That the testator intended the document executed in 1938, and which was prepared at his direction by his secretary, to be his last will and testament cannot be doubted. Neither can it be doubted that he was under the impression that that document was effective as such because the record shows that he not only deliberately prepared and executed it to be his last will and testament, but also that he at or about the time of its execution, told his secretary that he would put that document in a certain place where the secretary would find it when he, the testator, had passed away, and that upon the death of the testator the secretary should immediately take the will from the place where he was told it would be found and deliver it to the officers of a certain bank.

At the death of the testator the secretary looked for the document in that place where the testator told him the will would be found and there he found it. And he thereupon followed the testator's instructions.

The record shows that the will executed in September, 1937, was in many respects identical in language with that appearing in the attempted will of 1938. We think that the conclusion is inescapable that the testator had the will of September 1937 in his hand and used it as a document for reference at the time of the preparation of what he intended to be a new will, changing some of the provisions as they appeared in the will of September, 1937, and inserting some new provisions.

The evidence is conclusive that Mr. Johnson did not intend to die intestate and that he believed at the time of his death that the attempted will of 1938 effectively disposed of his estate.

The conclusion appears to be inescapable that the attempted revocation of the will of September, 1937, was dependent upon his, the testator's belief that the provisions thereof were substituted by the provisions of the attempted will of 1938.

It is contended by appellee that there was no evidence that the 1937 will was still in existence and not revoked when the new one was made. Duke, the secretary, stated that when deceased was dictating the new will he had in his hand a document which Duke recognized as a will, and that he read several passages from it. This testimony was undisputed and the language of the will indicated that deceased has incorporated passages from the 1937 will into the later one.

The similarity between the two documents is sufficient to establish the relation of one to the other and they both incorporated a general scheme or plan of the testator to dispose of his estate.

The first paragraph of the new will was identical with that of the old one, deceased stating that this was "last will and testament, hereby revoking all others." Diligent search was made but the 1937 will could not be found. The Hon. Hal W.. Adams in his opinion reversing the probate court, states that the intention to revoke was clear and unequivocal and not conditional upon the later instrument being subsequently held valid, We cannot agree with his views on this point. In order to revoke a valid will there must be a joint operation of act and intention to revoke; and the intention must not be conditional. Redfearn, supra., Sec. 85, page 116. It is our belief that the acts of revocation were done under the conviction that the new will would replace the old, and was not a clear and unequivocal revocation. The doctrine of dependent relative revocation is, therefore, applicable.

The sufficiency of the testimony to establish the missing 1937 will has been questioned by appellee, saying that the conditions imposed by Sec. 64 of the 1933 Probate Acts have not been met.

Section 64 of the 1933 Probate Act provides:

"Section 64. ESTABLISHMENT AND PROBATE OF LOST AND DESTROYED WILLS. The establishment and probate of a lost or destroyed will shall be in one proceeding. Upon the probate of such a will the county judge shall, as a part of his order admitting same to probate, recite and thereby establish and preserve the full and precise terms and provisions of such will.

"The petition for probate of a lost or destroyed will shall contain a copy of such will or the substance thereof. The testimony of each witness must be reduced to writing, signed by him and filed and shall be evidence in any contest of the will if the witness has died or removed from the State.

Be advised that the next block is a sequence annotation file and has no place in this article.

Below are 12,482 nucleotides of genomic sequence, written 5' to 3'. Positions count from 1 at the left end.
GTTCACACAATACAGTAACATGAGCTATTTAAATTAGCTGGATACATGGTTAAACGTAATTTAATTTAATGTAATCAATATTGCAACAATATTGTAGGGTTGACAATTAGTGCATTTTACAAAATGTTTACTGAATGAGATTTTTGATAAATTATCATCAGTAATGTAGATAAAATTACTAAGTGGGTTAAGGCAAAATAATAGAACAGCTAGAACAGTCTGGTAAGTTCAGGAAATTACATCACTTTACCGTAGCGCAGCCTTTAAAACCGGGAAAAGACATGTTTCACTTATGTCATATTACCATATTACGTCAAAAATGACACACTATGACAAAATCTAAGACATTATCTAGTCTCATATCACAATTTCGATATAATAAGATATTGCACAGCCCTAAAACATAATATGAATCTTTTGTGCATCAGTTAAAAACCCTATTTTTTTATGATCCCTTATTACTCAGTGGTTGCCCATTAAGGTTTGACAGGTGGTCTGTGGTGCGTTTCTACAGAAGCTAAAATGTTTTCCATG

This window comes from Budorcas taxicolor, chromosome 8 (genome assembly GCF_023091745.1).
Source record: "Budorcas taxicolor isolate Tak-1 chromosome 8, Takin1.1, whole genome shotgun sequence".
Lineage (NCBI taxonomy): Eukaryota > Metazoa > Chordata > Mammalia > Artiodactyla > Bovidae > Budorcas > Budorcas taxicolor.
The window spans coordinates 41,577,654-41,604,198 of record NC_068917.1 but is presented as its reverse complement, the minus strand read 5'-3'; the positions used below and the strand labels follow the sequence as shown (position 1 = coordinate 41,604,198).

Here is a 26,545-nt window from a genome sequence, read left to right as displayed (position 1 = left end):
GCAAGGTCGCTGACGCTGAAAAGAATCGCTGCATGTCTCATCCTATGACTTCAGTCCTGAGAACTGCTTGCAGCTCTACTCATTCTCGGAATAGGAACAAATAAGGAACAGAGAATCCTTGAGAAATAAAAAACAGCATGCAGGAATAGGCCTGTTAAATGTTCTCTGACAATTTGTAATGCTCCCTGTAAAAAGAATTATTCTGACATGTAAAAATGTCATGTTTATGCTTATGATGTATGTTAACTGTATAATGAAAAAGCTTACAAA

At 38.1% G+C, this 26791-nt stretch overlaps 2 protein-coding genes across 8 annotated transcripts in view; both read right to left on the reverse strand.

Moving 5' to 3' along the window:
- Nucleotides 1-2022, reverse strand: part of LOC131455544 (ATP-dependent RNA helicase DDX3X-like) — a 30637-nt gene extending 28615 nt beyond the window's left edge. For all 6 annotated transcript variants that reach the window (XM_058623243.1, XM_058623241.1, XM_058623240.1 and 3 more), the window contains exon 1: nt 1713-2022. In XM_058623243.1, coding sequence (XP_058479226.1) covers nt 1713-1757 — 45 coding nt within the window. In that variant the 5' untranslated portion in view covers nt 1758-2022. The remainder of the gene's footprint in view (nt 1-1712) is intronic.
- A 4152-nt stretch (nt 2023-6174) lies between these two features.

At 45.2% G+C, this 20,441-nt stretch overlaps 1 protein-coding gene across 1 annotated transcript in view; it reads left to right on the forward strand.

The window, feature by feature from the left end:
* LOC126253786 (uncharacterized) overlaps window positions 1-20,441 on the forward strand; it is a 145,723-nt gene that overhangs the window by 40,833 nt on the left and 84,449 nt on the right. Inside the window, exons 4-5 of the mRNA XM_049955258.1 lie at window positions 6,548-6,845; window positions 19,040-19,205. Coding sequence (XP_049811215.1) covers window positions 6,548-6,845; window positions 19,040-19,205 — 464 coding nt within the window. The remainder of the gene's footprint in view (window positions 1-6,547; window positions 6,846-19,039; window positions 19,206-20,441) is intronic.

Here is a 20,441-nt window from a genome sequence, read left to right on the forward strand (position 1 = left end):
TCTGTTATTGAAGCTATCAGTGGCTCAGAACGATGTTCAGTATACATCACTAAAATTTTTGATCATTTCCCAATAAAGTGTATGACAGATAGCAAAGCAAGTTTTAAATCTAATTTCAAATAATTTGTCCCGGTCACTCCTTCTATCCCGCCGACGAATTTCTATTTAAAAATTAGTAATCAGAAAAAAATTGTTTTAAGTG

"No probate of any lost or destroyed will shall be granted until citation has issued and been served upon those who but for such will would be entitled to the property thereby bequeathed or devised, nor unless clearly and distinctly proved by the testimony of at least two disinterested witnesses, a correct copy being the equivalent of one witness."

It is contended here that the provisions of this statute have not been met because the purported copy did not contain copy of the signature of the testator or copy of the signatures of the subscribing witnesses. We cannot agree with this contention. The copy of the will is admissible as evidence because it is the best evidence available as to the actual contents of the will which was executed. The copy is not for the purpose of showing the execution. In this case the execution of the will, of which the copy was presented to the court, was sufficiently proved by the attorney who prepared the will and made the carbon copy thereof at the same time and by the witnesses who subscribed their names to the executed will. Such evidence was held sufficient in the case of Granacher's Will, 74 Appellate Div. 546, 77 N.Y. S. 748, affirmed by the Court of Appeals in 174 N.Y. 163, 66 N.E. 1009. See also In Re: Lundquist's Will, 211 Wis. 541, 248 N.W. 410.

We agree with the conclusions reached by the probate judge, thus holding that the evidence was sufficient to re-establish the instrument and that it was correctly admitted to probate.

The judgment of the circuit court is, therefore, reversed.

It is so ordered.

WHITFIELD, P. J., and BROWN, J., concur.

TERRELL, C. J., concurs in opinion and judgment.

Justices CHAPMAN and THOMAS not participating as authorized by Section 4687, Compiled General Laws of 1927, and Rule 21-A of the Rules of this Court.

Summaries of

Stewart, et al., v. Johnson

Supreme Court of Florida. Special Division B
Mar 15, 1940
142 Fla. 425 (Fla. 1940)

In Stewart v. Johnson, 142 Fla. 425, 194 So. 869, we applied the doctrine to give effect to a prior will when a later will, containing an express revocation clause, failed for lack of sufficient witnesses.

Summary of this case from In re Pratt's Estate
Case details for

Stewart, et al., v. Johnson

Case Details

Full title:BENJ. F. STEWART, et ux., JEAN STEWART, by her next FRIEND, B. F. STEWART…

Court:Supreme Court of Florida. Special Division B

Date published: Mar 15, 1940


142 Fla. 425 (Fla. 1940)
194 So. 869

Citing Cases

Estate of Kaufman

[1] Under the doctrine of dependent relative revocation, an earlier will, revoked only to give effect to a…

Rocke v. Am. Research Bureau (In re Estate of Murphy)

This doctrine has been stated and reiterated by many courts since it was first expounded in 1717, but stated…